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Federal Environment Minister Steven Guilbeault recently called out Canada’s oil and gas companies for funnelling their record-breaking profits to shareholders instead of investing in long-promised emissions reduction projects. He played tough in a video posted to his Twitter account on Friday, demanding “reinvestment into cleaner energy instead of share buybacks,” but he should know by now that shaming Big Oil won’t work.

If Guilbeault is serious about channelling the industry’s excess cash into the clean energy transition, he should move quickly to implement a windfall profits tax.

In September, UN Secretary General António Guterres called on world leaders to tax the fossil fuel giants that are “feasting on hundreds of billions of dollars in subsidies and windfall profits while household budgets shrink and our planet burns.”

In a fiery speech on Monday, U.S. President Joe Biden accused the oil giants of war profiteering and threatened to impose a windfall profits tax if they don’t help bring down prices at the gas pump. Whenever journalists have asked Guilbeault if Canada will follow suit, he says the Liberal government has no plans to bring in a windfall profits tax, claiming our oil and gas companies already pay their fair share through carbon pricing and environmental regulations.

But the carbon tax doesn’t account for the excess profits Canadian oil companies made in 2022, largely due to Russia’s invasion of Ukraine. In the first six months of this year, Canada’s six largest oilsands producers reported more than $22 billion in profits, more than tripling what they made in the first six months of 2021.

Meanwhile, climate disasters like post-tropical storm Fiona and B.C.’s months-long drought are devastating our communities and causing hundreds of millions of dollars in damage. Big Oil created the climate crisis; they haven’t even begun to pay their fair share towards climate action.

A lot has changed since Guilbeault initially dismissed the idea of a windfall profits tax in September. The European Union recently introduced its own windfall tax, along with a revenue cap on electricity generators, to protect everyday people struggling with skyrocketing energy prices and to accelerate the shift from Russian gas to “cheap, clean and homegrown renewables.” Even the CEO of Shell acknowledged last month that taxing his industry’s windfall profits makes sense. Now that Biden is floating a windfall profits tax in the U.S., there’s even more pressure.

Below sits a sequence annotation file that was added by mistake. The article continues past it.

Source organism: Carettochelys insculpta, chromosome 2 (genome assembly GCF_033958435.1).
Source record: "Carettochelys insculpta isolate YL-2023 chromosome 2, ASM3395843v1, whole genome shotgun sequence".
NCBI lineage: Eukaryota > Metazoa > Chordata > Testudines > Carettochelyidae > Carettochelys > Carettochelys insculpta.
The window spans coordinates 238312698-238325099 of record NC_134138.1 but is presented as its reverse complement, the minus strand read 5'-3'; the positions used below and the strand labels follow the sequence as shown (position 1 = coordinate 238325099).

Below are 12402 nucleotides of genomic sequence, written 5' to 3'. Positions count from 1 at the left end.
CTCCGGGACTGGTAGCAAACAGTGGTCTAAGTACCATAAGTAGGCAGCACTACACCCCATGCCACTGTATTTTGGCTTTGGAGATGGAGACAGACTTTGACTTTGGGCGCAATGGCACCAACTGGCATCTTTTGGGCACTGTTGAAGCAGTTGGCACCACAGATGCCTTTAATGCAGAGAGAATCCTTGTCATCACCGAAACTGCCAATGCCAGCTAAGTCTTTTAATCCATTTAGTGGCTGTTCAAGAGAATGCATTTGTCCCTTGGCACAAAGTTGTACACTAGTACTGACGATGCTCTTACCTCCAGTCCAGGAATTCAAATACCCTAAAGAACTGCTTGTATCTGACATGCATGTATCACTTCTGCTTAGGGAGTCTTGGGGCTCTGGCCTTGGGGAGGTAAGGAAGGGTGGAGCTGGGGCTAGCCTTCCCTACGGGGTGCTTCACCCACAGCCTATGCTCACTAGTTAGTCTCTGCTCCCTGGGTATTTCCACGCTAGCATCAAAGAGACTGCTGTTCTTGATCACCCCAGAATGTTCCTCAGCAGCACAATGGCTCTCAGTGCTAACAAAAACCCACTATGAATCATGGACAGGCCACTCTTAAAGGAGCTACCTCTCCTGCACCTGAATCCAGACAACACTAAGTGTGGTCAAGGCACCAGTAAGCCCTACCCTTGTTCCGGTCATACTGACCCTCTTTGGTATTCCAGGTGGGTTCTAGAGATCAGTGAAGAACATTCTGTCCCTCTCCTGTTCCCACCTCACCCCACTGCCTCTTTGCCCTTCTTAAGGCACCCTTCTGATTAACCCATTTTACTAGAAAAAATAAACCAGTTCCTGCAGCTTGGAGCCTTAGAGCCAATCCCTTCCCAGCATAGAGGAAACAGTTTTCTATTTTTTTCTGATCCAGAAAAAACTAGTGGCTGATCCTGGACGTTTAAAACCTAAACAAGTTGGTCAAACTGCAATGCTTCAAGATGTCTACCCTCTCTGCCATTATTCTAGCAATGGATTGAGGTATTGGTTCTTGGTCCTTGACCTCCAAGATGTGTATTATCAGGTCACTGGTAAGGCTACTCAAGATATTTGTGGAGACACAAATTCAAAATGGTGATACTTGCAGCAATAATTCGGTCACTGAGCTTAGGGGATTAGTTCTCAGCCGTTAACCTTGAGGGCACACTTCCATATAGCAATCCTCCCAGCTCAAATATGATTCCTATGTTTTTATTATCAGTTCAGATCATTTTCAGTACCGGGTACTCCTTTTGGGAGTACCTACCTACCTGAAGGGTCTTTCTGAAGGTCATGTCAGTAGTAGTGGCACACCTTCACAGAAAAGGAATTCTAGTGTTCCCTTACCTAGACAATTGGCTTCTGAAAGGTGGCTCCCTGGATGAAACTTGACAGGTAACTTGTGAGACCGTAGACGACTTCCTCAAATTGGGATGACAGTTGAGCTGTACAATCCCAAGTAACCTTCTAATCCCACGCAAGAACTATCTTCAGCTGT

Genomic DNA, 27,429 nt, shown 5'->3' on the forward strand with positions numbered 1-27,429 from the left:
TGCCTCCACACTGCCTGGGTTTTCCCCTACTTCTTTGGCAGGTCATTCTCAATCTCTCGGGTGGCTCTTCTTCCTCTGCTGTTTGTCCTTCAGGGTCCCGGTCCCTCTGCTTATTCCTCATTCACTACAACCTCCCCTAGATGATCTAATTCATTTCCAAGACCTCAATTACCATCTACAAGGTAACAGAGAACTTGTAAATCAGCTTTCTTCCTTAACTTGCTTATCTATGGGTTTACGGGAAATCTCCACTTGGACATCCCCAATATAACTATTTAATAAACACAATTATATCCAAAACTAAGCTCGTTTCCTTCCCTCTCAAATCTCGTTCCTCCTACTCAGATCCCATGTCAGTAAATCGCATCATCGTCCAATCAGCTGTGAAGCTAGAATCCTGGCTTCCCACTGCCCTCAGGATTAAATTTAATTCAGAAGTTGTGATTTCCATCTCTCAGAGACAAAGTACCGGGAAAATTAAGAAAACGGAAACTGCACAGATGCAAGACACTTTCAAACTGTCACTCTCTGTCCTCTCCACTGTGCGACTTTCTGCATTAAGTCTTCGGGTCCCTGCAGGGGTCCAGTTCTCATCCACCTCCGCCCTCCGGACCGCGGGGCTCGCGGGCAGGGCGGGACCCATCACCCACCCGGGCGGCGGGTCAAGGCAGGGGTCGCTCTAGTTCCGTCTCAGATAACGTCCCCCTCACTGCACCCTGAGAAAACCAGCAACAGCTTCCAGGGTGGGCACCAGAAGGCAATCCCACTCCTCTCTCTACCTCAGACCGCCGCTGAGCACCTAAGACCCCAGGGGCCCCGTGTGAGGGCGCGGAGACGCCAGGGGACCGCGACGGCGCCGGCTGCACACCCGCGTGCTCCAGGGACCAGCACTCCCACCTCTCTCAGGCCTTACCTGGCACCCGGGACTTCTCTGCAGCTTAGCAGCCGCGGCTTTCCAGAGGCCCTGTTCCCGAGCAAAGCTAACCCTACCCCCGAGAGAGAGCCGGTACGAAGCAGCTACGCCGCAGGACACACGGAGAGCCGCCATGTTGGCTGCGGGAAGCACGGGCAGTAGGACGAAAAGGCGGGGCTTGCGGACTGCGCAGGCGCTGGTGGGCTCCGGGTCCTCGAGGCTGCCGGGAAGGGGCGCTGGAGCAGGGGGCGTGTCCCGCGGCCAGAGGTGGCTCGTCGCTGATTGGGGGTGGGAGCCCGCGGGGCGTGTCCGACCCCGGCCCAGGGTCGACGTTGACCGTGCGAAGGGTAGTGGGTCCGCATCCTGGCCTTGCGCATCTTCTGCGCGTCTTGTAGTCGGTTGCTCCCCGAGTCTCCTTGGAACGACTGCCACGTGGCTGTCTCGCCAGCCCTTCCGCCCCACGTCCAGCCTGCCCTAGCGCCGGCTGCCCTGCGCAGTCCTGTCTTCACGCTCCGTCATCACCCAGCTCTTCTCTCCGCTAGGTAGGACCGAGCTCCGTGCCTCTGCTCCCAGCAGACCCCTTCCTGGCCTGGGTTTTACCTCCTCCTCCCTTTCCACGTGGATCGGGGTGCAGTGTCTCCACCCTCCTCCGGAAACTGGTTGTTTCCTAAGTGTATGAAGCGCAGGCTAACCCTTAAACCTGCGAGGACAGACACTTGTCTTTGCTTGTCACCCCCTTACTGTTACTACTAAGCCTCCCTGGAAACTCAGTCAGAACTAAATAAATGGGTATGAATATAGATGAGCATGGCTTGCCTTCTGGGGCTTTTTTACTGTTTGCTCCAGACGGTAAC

Here in Canada, thousands of people have taken action as part of windfall tax campaigns (including one led by my organization, 350 Canada) calling on Prime Minister Justin Trudeau and Guilbeault to redirect the fossil fuel industry’s ballooning profits towards a just transition to clean energy. The rhetoric Guilbeault used on Twitter last week shows he’s feeling the pressure.

Big Oil’s latest round of eye-watering profit reports come at a moment when Canada’s failure to slash carbon emissions is in sharp focus. As world leaders prepare for the COP27 UN climate conference in Egypt, Trudeau has been forced to defend his atrocious record.

Opinion: Big Oil created the climate crisis; they haven’t even begun to pay their fair share towards climate action, writes @ChrisGusen #TaxBigOil #JustStopOil #UniteAgainstClimateFailure

He continues to insist Canada can keep expanding fossil fuel production without compromising our climate goals, he’s still giving the industry billions of dollars in subsidies, and he hasn’t tabled the long-awaited Just Transition Act. If he wants to show he’s serious about climate action, an oil and gas windfall profits tax would be a good place to start.

The Liberals are already moving forward with a windfall tax on unexpected profits that banks and life insurers made during the pandemic. They could easily apply the same logic to the fossil fuel industry and invest the revenue in accelerating Canada’s transition to clean energy.